If we are going to resign ourselves to coddling the narcissistic screams (“political uproar”) of a generation addicted to high speed with liquid fuels, then we might as well expect the relatively imminent termination of this species.  I would rather focus on demanding more maturity from people.  I find the real cynicism to be the proposition that we must acquiesce to the self-centered ignorance of a typical American suburbanite, with the implicit premise that a “new man” is impossible, so dreams of true “sustainability” must be deferred.

    We need more systems thinking – especially about economic systems.

  20. Scatter says:

    I strongly feel that the limited supply of good quality (low life cycle carbon) biofuels are wasted on the automotive sector where there are many options to reduce carbon that haven’t yet been grasped.

    Would it not be better to make high quality biofuels and ringfence them for sectors where carbon reduction is much harder i.e. long haul aviation?

    Aircraft technology is only improving very slowly and some progress could be made on tightening up load factors through fiscal measures, but other than that, there isn’t a great deal that can be done in that sector.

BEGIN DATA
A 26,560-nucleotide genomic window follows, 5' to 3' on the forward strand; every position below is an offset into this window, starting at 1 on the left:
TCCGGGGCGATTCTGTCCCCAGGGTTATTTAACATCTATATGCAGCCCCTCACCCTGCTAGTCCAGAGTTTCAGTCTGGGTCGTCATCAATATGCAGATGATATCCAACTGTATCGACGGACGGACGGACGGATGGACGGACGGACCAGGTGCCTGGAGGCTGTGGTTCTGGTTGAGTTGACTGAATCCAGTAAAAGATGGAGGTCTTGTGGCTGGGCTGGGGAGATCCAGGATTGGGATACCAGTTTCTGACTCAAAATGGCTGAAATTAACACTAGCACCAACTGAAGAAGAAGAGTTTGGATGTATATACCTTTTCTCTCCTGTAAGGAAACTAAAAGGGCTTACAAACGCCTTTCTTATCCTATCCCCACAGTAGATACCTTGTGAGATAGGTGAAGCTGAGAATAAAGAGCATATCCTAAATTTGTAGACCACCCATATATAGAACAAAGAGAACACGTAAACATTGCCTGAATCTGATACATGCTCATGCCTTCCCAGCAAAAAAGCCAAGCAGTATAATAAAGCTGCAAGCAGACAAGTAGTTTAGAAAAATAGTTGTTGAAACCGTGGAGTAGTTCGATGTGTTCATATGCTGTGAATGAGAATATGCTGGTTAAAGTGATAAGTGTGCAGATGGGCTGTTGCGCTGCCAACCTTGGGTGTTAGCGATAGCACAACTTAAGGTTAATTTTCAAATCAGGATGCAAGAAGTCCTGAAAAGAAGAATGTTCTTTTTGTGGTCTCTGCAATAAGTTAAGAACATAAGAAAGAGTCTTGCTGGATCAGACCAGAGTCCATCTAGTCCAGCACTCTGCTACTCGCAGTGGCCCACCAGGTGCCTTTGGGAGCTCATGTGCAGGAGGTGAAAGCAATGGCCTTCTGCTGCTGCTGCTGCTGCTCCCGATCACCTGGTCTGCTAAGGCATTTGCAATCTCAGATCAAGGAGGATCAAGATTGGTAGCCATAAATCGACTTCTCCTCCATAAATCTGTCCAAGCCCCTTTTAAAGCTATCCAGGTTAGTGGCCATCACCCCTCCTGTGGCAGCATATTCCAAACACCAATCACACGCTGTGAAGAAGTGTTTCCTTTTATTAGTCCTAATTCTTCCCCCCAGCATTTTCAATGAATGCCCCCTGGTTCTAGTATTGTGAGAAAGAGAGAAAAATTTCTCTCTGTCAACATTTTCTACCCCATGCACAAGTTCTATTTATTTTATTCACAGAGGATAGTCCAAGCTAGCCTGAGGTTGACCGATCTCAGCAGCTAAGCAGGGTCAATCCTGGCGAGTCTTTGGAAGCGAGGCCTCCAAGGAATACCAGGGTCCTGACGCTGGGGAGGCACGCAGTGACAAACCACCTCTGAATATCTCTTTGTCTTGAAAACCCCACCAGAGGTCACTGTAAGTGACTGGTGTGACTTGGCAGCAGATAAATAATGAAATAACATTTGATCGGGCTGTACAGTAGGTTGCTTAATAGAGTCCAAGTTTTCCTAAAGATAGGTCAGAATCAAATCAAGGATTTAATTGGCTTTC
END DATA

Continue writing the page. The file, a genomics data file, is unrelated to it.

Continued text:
21. Wit's End says:

    substanti8, I, mired in my shallow cynicism, salute you.

    Also, at the risk of sounding really ancient, I would like to say that when I was growing up, it was accepted that the only people who flew in airplanes (other than the military) were either Presidents, Hollywood stars, or very wealthy. It was okay!

  22. Bob Wallace says:

    “I would rather focus on demanding more maturity from people. I find the real cynicism to be the proposition that we must acquiesce to the self-centered ignorance of a typical American suburbanite, with the implicit premise that a “new man” is impossible, so dreams of true “sustainability” must be deferred.”

    Good luck with that. If you think that has the chance of a snowflake in hell then I’d suggest you need to get out in the world a bit more. Get away from your same-thinking social group and talk to a bunch of different people. Suggest to them that they move into multi-story apartment buildings in dense urban settings and walk/bike everywhere they want to do.